sce <- seuratRunTSNE(inSCE = sce, useReduction = "pca", reducedDimName = "seuratTSNE", dims = 10)
## Warning: Non-unique features (rownames) present in the input matrix, making
## unique
seuratReductionPlot(sce, "tsne")
## Warning: Non-unique features (rownames) present in the input matrix, making
## unique

sce <- seuratRunUMAP(inSCE = sce, useReduction = "pca", reducedDimName = "seuratUMAP", dims = 10)
## Warning: Non-unique features (rownames) present in the input matrix, making
## unique
## Warning: The default method for RunUMAP has changed from calling Python UMAP via reticulate to the R-native UWOT using the cosine metric
## To use Python UMAP via reticulate, set umap.method to 'umap-learn' and metric to 'correlation'
## This message will be shown once per session
seuratReductionPlot(sce, "umap")
## Warning: Non-unique features (rownames) present in the input matrix, making
## unique

6. Clustering

seuratFindClusters function can be used to compute the clusters, which can later be plotted through the seuratReductionPlot method with cluster labels. The parameters to the function include inSCE (input SCE object), useAssay (name of the scaled assay), useReduction (specify which reduction to use i.e. pca or ica), dims (number of dims to use) and the algorithm (either louvain, multilevel or SLM).

sce <- seuratFindClusters(inSCE = sce, useAssay = "seuratScaledData", useReduction = "pca", dims = 10, algorithm = "louvain")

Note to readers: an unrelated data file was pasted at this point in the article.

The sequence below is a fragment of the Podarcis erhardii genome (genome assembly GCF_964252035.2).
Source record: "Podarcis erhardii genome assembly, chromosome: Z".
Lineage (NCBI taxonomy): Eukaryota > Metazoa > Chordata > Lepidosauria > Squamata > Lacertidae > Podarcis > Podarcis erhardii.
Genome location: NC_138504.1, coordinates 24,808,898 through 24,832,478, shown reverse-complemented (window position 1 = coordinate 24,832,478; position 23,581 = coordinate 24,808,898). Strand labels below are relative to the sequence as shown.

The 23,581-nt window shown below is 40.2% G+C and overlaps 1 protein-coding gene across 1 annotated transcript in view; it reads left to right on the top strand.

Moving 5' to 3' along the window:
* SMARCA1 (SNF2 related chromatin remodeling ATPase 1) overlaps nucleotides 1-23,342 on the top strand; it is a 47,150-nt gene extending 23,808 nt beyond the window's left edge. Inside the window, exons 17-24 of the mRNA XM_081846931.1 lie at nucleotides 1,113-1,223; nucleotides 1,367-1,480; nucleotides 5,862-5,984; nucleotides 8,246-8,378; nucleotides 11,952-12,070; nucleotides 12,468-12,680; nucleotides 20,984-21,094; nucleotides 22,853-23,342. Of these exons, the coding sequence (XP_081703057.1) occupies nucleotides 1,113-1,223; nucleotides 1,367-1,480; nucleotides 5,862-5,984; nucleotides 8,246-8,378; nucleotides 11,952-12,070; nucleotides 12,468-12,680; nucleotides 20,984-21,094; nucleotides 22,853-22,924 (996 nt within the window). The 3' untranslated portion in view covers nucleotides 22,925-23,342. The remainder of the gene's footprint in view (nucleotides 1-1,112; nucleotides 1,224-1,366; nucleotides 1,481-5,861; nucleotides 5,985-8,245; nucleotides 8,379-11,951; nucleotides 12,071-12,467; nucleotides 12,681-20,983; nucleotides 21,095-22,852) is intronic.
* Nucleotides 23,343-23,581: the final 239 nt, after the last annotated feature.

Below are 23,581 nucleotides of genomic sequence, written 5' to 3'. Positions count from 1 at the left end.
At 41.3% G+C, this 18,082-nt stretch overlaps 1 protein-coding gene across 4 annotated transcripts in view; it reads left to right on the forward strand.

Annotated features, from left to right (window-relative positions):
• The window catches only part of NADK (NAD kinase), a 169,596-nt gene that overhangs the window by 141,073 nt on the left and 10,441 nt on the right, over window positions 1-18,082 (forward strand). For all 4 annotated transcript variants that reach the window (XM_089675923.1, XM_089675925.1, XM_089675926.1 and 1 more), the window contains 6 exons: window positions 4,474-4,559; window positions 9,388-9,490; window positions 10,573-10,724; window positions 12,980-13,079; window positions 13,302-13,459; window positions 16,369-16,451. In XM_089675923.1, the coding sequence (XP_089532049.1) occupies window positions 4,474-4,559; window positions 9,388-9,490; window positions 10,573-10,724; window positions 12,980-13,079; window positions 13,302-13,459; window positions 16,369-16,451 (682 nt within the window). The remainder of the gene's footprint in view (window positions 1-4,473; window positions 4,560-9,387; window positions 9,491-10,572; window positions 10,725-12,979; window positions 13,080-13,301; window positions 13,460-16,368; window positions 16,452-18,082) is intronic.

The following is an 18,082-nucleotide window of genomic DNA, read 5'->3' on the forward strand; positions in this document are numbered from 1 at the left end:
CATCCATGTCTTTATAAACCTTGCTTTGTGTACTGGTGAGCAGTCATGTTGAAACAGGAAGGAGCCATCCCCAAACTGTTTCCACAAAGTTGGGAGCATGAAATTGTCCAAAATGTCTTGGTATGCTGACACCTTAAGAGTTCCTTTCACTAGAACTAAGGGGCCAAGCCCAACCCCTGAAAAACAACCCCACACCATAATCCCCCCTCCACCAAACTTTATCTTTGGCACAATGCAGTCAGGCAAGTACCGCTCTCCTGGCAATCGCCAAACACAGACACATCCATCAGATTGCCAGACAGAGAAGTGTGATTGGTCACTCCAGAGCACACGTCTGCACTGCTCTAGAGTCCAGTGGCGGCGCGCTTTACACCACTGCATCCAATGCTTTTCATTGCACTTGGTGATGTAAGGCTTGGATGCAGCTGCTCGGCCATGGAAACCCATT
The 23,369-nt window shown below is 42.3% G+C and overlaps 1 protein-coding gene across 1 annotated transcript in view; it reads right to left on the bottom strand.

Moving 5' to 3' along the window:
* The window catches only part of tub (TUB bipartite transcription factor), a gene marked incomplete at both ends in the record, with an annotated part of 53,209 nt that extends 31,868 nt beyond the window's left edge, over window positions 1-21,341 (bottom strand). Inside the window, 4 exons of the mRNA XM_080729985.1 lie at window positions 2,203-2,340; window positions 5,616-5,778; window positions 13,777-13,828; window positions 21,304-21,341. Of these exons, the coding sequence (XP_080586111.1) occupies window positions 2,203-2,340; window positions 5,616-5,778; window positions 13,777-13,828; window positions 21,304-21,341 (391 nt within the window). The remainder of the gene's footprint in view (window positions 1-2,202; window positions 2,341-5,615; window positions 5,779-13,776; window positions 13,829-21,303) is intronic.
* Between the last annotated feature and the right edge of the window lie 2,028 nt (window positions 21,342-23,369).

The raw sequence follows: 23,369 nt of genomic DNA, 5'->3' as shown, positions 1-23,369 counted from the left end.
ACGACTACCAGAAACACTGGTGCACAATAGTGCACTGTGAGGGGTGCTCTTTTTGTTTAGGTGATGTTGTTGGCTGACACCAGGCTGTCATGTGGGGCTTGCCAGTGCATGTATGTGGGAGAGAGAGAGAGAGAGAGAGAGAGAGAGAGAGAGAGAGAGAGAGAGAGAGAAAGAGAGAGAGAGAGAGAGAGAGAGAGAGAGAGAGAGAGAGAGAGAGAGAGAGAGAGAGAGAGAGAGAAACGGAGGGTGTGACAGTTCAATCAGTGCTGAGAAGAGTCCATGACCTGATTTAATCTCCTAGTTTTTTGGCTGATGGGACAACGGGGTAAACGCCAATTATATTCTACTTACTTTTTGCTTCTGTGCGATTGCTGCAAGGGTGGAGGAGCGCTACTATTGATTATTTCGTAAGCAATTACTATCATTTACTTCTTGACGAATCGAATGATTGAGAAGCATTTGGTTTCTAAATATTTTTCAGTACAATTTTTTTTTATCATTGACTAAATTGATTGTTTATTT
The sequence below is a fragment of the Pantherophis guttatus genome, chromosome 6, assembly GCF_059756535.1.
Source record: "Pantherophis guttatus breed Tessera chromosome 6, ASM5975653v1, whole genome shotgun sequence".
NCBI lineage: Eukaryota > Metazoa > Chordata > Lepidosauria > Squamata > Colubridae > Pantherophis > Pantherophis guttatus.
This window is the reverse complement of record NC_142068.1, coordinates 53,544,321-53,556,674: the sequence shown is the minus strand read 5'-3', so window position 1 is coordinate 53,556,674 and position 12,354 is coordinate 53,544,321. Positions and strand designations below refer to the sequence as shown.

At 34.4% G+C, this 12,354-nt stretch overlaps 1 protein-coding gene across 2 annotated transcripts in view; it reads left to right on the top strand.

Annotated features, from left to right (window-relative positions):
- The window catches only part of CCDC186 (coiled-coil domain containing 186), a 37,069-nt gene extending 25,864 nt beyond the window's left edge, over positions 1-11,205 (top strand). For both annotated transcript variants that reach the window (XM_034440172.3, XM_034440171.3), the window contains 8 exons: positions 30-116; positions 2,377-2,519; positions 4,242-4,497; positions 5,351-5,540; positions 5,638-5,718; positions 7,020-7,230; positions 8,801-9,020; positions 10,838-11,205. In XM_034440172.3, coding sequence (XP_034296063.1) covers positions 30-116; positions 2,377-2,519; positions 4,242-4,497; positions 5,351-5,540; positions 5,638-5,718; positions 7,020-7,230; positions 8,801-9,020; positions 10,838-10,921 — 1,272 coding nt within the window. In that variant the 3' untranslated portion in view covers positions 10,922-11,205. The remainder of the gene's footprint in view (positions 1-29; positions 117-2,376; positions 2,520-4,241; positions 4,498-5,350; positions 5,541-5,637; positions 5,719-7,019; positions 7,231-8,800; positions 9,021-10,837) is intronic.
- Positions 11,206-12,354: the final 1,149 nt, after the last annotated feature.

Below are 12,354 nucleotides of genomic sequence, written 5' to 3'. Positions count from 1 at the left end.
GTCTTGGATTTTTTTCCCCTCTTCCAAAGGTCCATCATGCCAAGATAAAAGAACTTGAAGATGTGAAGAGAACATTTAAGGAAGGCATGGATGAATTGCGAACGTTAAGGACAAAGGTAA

## Warning: Non-unique features (rownames) present in the input matrix, making
## unique
## Modularity Optimizer version 1.3.0 by Ludo Waltman and Nees Jan van Eck
## 
## Number of nodes: 2700
## Number of edges: 98199
## 
## Running Louvain algorithm...
## Maximum modularity in 10 random starts: 0.8285
## Number of communities: 11
## Elapsed time: 0 seconds

seuratReductionPlot can then be used to plot all reductions previously computed with cluster labels:

## Warning: Non-unique features (rownames) present in the input matrix, making
## unique

seuratReductionPlot(sce, "tsne")
## Warning: Non-unique features (rownames) present in the input matrix, making
## unique

seuratReductionPlot(sce, "umap")
## Warning: Non-unique features (rownames) present in the input matrix, making
## unique

7. Find Markers